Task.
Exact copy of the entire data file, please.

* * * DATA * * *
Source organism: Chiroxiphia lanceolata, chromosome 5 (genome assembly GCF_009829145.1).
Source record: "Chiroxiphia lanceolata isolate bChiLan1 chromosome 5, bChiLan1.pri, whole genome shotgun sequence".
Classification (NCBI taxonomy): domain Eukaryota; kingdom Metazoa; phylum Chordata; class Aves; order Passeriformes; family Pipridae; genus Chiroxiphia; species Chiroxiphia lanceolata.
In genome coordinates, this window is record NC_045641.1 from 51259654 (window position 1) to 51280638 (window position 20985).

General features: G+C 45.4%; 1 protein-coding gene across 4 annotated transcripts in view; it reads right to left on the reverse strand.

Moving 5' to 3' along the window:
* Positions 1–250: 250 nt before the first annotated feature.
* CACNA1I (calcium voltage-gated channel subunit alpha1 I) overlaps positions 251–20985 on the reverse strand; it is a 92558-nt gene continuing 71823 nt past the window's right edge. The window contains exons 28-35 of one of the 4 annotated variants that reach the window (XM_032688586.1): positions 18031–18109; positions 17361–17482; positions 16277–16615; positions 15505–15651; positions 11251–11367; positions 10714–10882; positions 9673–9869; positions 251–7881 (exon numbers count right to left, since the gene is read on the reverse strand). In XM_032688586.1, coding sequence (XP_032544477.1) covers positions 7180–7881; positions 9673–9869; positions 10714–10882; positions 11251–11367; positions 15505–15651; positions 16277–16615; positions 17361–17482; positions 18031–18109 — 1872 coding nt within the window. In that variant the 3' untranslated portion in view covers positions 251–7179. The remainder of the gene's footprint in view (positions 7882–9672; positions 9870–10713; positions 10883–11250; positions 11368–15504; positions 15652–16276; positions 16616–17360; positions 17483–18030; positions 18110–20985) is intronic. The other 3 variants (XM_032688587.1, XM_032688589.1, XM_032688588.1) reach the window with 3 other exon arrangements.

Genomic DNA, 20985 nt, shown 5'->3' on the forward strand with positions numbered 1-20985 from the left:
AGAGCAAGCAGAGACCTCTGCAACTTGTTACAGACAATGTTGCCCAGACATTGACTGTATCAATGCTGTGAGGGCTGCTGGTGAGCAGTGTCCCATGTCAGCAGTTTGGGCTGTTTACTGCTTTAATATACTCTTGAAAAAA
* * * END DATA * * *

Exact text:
Source organism: Chiroxiphia lanceolata, chromosome 5 (genome assembly GCF_009829145.1).
Source record: "Chiroxiphia lanceolata isolate bChiLan1 chromosome 5, bChiLan1.pri, whole genome shotgun sequence".
Classification (NCBI taxonomy): domain Eukaryota; kingdom Metazoa; phylum Chordata; class Aves; order Passeriformes; family Pipridae; genus Chiroxiphia; species Chiroxiphia lanceolata.
In genome coordinates, this window is record NC_045641.1 from 51259654 (window position 1) to 51280638 (window position 20985).

General features: G+C 45.4%; 1 protein-coding gene across 4 annotated transcripts in view; it reads right to left on the reverse strand.

Moving 5' to 3' along the window:
* Positions 1–250: 250 nt before the first annotated feature.
* CACNA1I (calcium voltage-gated channel subunit alpha1 I) overlaps positions 251–20985 on the reverse strand; it is a 92558-nt gene continuing 71823 nt past the window's right edge. The window contains exons 28-35 of one of the 4 annotated variants that reach the window (XM_032688586.1): positions 18031–18109; positions 17361–17482; positions 16277–16615; positions 15505–15651; positions 11251–11367; positions 10714–10882; positions 9673–9869; positions 251–7881 (exon numbers count right to left, since the gene is read on the reverse strand). In XM_032688586.1, coding sequence (XP_032544477.1) covers positions 7180–7881; positions 9673–9869; positions 10714–10882; positions 11251–11367; positions 15505–15651; positions 16277–16615; positions 17361–17482; positions 18031–18109 — 1872 coding nt within the window. In that variant the 3' untranslated portion in view covers positions 251–7179. The remainder of the gene's footprint in view (positions 7882–9672; positions 9870–10713; positions 10883–11250; positions 11368–15504; positions 15652–16276; positions 16616–17360; positions 17483–18030; positions 18110–20985) is intronic. The other 3 variants (XM_032688587.1, XM_032688589.1, XM_032688588.1) reach the window with 3 other exon arrangements.

Genomic DNA, 20985 nt, shown 5'->3' on the forward strand with positions numbered 1-20985 from the left:
AGAGCAAGCAGAGACCTCTGCAACTTGTTACAGACAATGTTGCCCAGACATTGACTGTATCAATGCTGTGAGGGCTGCTGGTGAGCAGTGTCCCATGTCAGCAGTTTGGGCTGTTTACTGCTTTAATATACTCTTGAAAAAA